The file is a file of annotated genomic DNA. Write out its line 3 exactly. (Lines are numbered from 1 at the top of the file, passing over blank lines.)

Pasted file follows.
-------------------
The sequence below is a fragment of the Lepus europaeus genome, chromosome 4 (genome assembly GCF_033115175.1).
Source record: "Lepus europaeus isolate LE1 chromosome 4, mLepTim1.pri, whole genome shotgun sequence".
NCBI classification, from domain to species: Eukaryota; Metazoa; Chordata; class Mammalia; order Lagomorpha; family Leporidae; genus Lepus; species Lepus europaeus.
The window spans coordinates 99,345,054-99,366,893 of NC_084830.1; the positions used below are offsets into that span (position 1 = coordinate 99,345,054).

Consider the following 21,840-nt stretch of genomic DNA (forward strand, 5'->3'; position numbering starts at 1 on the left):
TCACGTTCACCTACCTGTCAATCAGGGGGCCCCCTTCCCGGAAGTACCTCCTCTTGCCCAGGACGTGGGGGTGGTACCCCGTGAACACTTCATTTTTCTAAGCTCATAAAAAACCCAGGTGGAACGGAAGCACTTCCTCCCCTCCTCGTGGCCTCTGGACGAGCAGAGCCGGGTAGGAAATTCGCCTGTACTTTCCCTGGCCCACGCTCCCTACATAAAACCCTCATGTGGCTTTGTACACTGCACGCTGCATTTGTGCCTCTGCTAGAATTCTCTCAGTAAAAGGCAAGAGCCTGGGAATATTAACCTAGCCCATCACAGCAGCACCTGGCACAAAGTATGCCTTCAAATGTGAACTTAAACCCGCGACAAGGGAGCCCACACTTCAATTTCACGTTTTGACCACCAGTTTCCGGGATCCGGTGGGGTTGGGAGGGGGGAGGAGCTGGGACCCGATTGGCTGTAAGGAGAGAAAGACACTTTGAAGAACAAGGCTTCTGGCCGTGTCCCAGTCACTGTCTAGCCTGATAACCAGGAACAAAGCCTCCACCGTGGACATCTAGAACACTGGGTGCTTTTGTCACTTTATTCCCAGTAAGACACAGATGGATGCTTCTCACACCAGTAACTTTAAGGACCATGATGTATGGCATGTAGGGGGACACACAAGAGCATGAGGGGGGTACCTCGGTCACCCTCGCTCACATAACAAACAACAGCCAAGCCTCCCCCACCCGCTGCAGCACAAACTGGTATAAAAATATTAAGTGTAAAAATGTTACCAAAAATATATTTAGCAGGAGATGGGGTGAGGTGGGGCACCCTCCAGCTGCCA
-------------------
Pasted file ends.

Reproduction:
NCBI classification, from domain to species: Eukaryota; Metazoa; Chordata; class Mammalia; order Lagomorpha; family Leporidae; genus Lepus; species Lepus europaeus.